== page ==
What I Learned in Coding Bootcamp, Part 1
I’m currently a student at one of New York’s top coding bootcamps — Fullstack’s Grace Hopper Program. I just completed the first six weeks, otherwise known as “Junior Phase”. This is the “straight-up learning portion”, full of lectures and workshops, in which students learn all of the concepts that we’ll go on to apply in longer projects in Senior Phase.
Because my bootcamp has been highly successful in placing grads into jobs all around the stack, I figured it might be helpful to outline exactly what we learned in this first phase — the concepts our founders and hiring partners deem necessary to be a successful full-stack developer. Basically, if you’re trying to go the “self-taught” route, this is a curriculum that’s been success-tested.
Note: There will obviously be disagreement about what concepts, frameworks, and libraries are most important to learn, and everyone has an opinion. This is just one bootcamp’s take on a curriculum. That said, Fullstack has a reputation for constantly reworking its curriculum to stay up to date with best practices and skills most in-demand from employers, so I think it’s a pretty good starting point!
What We Learned
1. Foundations: Programming Fundamentals
- how to read Jasmine test specs
- the bare basics of HTML, CSS, and jQuery
2. Git & Terminal Fluency
Git is definitely a necessity for software developers today, as is comfort using the terminal, so we learned to use these tools early. Basic skills included: creating and moving files around in directories, initializing and committing updates to git, and setting up remote directories on Github.
3. CS Basics: Data structures & algorithms
Our first full week of bootcamp was dedicated to understanding the history and fundamental concepts of computer science. We learned to implement basic data structures — linked lists, queues, stacks, binary search trees, and hash tables — and implemented several different types of sorting algorithms. We also talked in depth about Big O notation, and its implications for the efficiency of different code implementations.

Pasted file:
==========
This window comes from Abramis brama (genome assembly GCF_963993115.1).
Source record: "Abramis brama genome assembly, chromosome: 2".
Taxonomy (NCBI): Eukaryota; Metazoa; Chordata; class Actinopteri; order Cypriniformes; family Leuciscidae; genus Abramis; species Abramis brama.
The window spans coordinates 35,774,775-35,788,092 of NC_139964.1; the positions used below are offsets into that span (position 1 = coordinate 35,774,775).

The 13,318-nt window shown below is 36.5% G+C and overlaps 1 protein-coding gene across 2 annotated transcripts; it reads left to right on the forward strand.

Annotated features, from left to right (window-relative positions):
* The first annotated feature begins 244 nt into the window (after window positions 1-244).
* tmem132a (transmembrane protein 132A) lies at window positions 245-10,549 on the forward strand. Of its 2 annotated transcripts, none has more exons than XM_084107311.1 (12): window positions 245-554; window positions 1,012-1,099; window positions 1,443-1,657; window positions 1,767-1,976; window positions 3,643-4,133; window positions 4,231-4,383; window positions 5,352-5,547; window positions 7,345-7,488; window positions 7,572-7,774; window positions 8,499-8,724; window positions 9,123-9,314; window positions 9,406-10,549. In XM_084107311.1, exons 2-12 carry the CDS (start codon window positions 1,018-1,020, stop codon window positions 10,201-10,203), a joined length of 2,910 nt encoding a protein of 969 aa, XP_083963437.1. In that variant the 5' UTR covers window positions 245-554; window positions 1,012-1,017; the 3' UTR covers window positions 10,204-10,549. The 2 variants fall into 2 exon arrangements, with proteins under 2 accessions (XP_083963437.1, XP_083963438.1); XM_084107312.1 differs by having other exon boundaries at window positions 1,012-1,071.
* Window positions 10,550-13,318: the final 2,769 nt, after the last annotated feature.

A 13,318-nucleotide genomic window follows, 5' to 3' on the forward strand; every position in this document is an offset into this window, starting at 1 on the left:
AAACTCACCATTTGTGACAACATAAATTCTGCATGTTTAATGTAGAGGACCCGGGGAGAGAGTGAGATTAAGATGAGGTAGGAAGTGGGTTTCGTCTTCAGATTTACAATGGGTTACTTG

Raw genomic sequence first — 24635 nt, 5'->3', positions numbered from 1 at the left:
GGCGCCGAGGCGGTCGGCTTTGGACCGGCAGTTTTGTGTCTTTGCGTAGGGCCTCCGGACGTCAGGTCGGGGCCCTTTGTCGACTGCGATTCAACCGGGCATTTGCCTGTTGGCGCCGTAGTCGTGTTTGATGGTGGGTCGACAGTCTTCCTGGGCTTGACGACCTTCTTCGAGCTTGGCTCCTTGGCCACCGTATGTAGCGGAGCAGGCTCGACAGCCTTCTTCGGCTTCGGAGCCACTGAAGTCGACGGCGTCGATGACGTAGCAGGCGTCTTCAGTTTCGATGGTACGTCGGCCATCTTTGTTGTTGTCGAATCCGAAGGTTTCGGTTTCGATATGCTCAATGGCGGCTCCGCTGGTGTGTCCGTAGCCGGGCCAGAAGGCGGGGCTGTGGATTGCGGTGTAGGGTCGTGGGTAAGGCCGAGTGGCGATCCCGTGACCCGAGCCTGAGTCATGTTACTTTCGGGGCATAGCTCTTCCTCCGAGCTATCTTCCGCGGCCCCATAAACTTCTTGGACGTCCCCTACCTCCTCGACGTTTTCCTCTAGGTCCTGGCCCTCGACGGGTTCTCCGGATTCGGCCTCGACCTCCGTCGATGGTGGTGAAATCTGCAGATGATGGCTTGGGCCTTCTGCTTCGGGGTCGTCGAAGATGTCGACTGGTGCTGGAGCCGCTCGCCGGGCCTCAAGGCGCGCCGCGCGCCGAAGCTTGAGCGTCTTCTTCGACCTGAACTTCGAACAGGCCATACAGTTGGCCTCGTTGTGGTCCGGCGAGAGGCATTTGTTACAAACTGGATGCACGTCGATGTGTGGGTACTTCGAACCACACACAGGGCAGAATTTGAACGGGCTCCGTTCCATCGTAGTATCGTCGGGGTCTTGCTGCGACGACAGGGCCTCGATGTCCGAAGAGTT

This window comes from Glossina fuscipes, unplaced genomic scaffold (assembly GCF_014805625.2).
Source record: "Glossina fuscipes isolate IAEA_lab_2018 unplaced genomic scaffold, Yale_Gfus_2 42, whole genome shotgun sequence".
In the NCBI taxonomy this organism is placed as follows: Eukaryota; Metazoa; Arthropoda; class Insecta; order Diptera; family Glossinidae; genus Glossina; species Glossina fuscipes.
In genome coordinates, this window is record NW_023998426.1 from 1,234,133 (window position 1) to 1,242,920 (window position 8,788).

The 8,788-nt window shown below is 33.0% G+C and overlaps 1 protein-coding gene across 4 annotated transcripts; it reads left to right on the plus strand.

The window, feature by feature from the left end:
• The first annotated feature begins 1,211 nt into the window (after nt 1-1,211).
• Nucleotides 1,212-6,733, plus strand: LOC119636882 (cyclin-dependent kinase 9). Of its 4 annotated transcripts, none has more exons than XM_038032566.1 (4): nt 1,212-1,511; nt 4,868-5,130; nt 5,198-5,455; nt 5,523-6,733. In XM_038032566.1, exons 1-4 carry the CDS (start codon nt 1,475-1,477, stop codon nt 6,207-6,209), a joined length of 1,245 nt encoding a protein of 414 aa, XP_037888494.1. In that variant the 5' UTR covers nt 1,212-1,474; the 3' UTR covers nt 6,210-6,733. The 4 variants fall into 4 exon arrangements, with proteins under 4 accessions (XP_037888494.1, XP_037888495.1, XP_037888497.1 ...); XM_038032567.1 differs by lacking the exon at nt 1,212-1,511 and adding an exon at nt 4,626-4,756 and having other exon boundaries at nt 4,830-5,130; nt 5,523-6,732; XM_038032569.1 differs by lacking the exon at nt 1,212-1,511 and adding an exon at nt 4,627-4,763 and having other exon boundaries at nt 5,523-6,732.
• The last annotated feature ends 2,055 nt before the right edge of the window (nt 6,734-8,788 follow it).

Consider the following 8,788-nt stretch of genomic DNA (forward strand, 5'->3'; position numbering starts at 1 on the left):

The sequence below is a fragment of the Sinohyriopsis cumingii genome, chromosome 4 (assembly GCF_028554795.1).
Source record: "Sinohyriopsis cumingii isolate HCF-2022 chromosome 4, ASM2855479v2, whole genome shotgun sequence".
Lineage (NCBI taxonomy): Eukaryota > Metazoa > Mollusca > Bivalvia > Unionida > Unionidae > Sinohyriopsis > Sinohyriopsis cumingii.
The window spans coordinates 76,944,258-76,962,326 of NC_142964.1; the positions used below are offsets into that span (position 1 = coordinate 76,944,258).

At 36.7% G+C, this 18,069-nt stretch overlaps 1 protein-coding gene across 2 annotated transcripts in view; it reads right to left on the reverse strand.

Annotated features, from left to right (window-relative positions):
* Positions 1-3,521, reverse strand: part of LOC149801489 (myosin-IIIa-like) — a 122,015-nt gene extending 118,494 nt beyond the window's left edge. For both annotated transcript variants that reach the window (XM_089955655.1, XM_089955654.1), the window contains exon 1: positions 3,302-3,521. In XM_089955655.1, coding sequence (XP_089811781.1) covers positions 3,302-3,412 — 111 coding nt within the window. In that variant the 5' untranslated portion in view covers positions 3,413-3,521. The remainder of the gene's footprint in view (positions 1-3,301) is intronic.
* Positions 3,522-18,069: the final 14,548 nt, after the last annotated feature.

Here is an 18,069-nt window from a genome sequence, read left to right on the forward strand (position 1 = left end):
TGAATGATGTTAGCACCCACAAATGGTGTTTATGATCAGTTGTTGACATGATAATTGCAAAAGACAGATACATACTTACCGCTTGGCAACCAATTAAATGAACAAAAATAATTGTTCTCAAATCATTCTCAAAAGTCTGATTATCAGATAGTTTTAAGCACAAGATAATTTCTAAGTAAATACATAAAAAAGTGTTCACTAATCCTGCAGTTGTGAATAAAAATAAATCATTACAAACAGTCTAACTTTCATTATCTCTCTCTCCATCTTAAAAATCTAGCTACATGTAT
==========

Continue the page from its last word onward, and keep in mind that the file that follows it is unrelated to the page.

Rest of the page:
5. Servers, HTTP, and Express.js
After learning to use Node, the next step to understanding back-end development is to understand servers and routing. We began with an introduction to ports and protocols, with a focus on HTTP — its “verbs”, its filepath, its headers, its payload, its response statuses. We then learned to use Express, a Node library for request handling. We practiced modular RESTful routing, learning to handle GET, POST, PUT, and DELETE requests.
7. Databases, Schemas, Models, & ORMs
8. HTML5, CSS3, & Sass
It’s crucial for any developer to have a handle on the basic language of the DOM — HTML — and to be able to style it with CSS. This was definitely the weakest part of the curriculum, which is ok — it isn’t a design bootcamp, it’s a coding bootcamp — but we did learn the basics. We also learned Sass — “Syntactically Awesome Style Sheets” — which allowed us to use loops and other time-savers to organize our CSS and make it a little more “code-like”. To practice, we recreated a basic version of the Bootstrap library and styled a single-page web app.
9. jQuery & DOM manipulation
After building out front-ends in HTML and CSS, we learned to use event emitters and jQuery to manipulate the DOM. We worked on selecting, updating, deleting, and restyling DOM events, and learned about the concept of “event delegation”. Many argue that jQuery is dying, as front-end frameworks like Angular and React replace much of its functionality, but because so many current applications make use of jQuery, it’s important to know at least the basics. And, anyway, I would argue it’s not always necessary to use a large hammer like React for smaller apps; sometimes, a little lightweight jQuery is all you need.
10. Chrome Dev Tools
I would be remiss if I didn’t mention that we also learned to use Chrome Dev Tools for all of our front-end work. This included using the Inspect tool to examine the styling of DOM components, as well as the console, of course, to debug. Chrome Dev Tools also includes more nifty tabs, like the Network tab, which was extremely useful for testing our backend routes. In general, Dev Tools is just profoundly useful for novice web developers and experts alike.
12. Test-Driven Development
We paused for a couple of days to focus on the important concept of Test-driven Development, a.k.a. the idea that a developer should first write an initially-failing test, then write the minimum amount of code to pass it, then refactor to acceptable standards, then reiterate to cover all of the functionality desired of the app.